Is Economic Autarky Russia’s Only Option?
Even Chinese entities, if they themselves plan to do business or raise money in the United States, will avoid doing business with Russian entities.
May 4, 2018
What the current sanctions that have been imposed on Russia, and those that may yet come (for example, on Gazprom), show is that the country now finds itself at the same crossroads as in the early 1920s. Its access to Western markets, technology and capital is all but cut off.
It is true that, in today’s world, there are alternative sources beyond the West to tap into markets, technology and capital, including in China. But the breadth of the sanctions is such that even Chinese entities, if they themselves plan to do business or raise money in the United States, will avoid doing business with Russian entities.
Back to the 1920s?
As a result, Russian industry will be left to grow, if it can, by having to depend on only domestic resources. Compared to the resources that are available globally, Russia’s are small and inadequate. Autarky thus seems preordained.
The question is whether this economic path will also entail, as it did in the 1920s, a return to dictatorial domestic politics. This is quite possible because autarkic developments are hard to implement if there is no corresponding political pressure.
Political pressure is also needed to keep those in check who are affected by sanctions and who need access to global markets. They will attempt to reverse the policies that have led to the sanctions.
Such attempts make them become direct political foes of the current government. The logic of political repression thus becomes inescapable.
Russia is stuck
It is quite unlikely to believe that the current impasse in which Russia finds itself can be overcome through different policies. That could have been achieved several years ago, but is no longer an option.
The reason for this assessment is simple. The causes listed in the imposition of sanctions are manifold. They cover the whole range of Russian policy approaches, from the annexation of Crimea to fake news.
They are so comprehensive that no new post-Putin government of any conceivable kind can accept reversing course on them all in order to shed the sanctions. The required fundamental change of behavior can be accepted only by a totally defeated country.
In addition, U.S. sanctions are notoriously difficult to overturn. U.S. sanctions restricting exports to the Soviet Union and its European allies started in 1948 and they were practically never discontinued.
Consider, for example, that the Jackson-Vanik amendment, which linked trade to the freedom of Jewish emigration, was on the books from 1974 until 2012. It was ultimately only repealed to be replaced by another set of sanctions contained in the Magnitsky Act.
The U.S. sanctions against Iran have been in place for almost 40 years. The sanctions on Cuba have lasted for more than half a century so far.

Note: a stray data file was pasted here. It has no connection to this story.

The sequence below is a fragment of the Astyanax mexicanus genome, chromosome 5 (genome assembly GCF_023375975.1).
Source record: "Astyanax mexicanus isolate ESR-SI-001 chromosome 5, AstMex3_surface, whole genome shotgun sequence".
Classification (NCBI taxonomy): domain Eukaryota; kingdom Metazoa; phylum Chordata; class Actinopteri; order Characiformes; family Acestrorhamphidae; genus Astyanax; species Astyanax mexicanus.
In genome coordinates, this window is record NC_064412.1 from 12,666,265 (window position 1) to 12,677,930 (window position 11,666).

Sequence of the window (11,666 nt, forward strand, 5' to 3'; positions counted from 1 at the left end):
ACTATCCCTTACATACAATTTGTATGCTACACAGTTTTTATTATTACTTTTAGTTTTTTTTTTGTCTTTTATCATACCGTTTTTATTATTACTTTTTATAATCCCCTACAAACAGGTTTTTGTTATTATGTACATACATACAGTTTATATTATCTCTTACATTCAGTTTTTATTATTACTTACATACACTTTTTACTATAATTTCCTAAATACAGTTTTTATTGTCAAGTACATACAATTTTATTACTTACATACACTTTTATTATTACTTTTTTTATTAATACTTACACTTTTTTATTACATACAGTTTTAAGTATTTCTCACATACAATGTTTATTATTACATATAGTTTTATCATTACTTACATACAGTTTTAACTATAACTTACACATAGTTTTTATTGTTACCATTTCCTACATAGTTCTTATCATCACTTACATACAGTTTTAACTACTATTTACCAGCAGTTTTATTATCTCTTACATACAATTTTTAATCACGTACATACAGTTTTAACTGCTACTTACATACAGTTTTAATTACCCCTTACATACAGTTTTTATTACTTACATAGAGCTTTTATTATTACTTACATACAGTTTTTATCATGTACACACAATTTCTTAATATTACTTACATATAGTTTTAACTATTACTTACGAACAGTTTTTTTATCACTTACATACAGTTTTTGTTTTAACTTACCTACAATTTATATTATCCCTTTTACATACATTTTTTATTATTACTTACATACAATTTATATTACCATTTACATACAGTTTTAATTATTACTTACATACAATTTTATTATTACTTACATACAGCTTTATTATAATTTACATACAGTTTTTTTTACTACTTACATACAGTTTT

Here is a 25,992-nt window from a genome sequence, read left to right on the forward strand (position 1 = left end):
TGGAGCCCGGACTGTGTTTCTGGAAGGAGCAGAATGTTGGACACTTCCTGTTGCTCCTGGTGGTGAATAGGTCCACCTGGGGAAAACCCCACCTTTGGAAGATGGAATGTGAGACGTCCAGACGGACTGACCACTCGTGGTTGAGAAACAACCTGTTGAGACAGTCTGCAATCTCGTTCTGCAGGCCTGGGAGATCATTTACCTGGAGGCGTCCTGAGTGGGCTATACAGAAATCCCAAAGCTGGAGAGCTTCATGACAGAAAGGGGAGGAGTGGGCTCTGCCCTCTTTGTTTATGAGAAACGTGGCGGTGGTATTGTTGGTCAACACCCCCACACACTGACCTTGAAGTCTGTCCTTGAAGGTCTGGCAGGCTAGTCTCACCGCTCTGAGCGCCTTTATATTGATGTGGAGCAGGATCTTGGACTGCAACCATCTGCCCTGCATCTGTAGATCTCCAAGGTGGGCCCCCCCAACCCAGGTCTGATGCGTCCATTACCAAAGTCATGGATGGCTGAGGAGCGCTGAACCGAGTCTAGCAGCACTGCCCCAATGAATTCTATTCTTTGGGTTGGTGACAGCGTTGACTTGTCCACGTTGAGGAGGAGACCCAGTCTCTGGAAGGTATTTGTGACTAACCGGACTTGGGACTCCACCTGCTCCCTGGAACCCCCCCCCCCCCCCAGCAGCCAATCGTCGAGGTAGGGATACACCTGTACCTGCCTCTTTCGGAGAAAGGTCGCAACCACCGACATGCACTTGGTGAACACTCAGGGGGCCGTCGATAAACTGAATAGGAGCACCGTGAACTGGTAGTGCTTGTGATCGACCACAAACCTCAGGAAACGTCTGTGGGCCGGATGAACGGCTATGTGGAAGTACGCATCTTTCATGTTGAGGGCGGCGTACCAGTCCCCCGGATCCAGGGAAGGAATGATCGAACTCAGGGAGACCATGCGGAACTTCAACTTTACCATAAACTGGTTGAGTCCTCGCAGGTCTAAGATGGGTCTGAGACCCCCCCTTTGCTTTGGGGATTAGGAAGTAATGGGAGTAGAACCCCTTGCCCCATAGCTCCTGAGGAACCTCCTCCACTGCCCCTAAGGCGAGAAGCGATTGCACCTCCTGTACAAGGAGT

Shut out then – and now?
With regard to the latest, by far most serious round of U.S. sanctions against Russia, it is also important to have the proper historic economic perspective.
It is often wrongly asserted that the USSR actively chose a policy of economic autarky back in the 1920s. That is not the case. Russia spent the entire 1920s in pursuit of foreign capital which it wanted to use to rebuild its destroyed industry and, optimistically, catch up with the West.
But that capital was never forthcoming. Western powers refused to recognize the legitimacy of the Soviet government. And since the Soviets had repudiated the debt accumulated by Tsarist Russia, their access to capital markets was shut.
This created the situation in which Soviet development had to be conducted entirely based on domestic accumulation and technology. That is how comprehensive planning of the economy — and the extraction of the surplus from the only segment of the population that could generate it, the Soviet peasantry – turned into national economic strategy.
Soviet industrialization thus took place on the “blood and toil” of Soviet (which essentially meant Ukrainian) peasantry. Beginning with the First Five-Year plan in 1928, this policy was conducted by Stalin with characteristic brutality.
For all his presumed coolness and calm power calculations, Putin has steered Russia, through a series of tactical(!) successes, but has led it into a comprehensive strategic defeat. What’s worse, neither he nor the governments that will eventually succeed him, are likely able to extricate the country from that predicament.
In contrast to the 1920s, there is al no ideology, short of extreme nationalism, on which an autarkic system can be built today. The Bolsheviks of the 1920s had an ideology which led them ultimately to accept autarky and to work within its constraints.
Such an ideology does not exist in today’s capitalist Russia. Yet, the industrialization debate of the 1920s may again become indispensable literature for economic policy-making.
What the current sanctions on Russia show is that it now finds itself at the same crossroads as in the early 1920s. Its access to Western markets, technology and capital is all but cut off.
Even Chinese entities, if they themselves plan to do business or raise money in the US, will avoid doing business with Russian entities.
Russian industry will have to depend on only domestic resources. Compared to the resources that are available globally, Russia’s are small and inadequate. Autarky thus seems preordained.
For all his presumed coolness and calm power calculations, Putin has steered Russia into a comprehensive strategic defeat.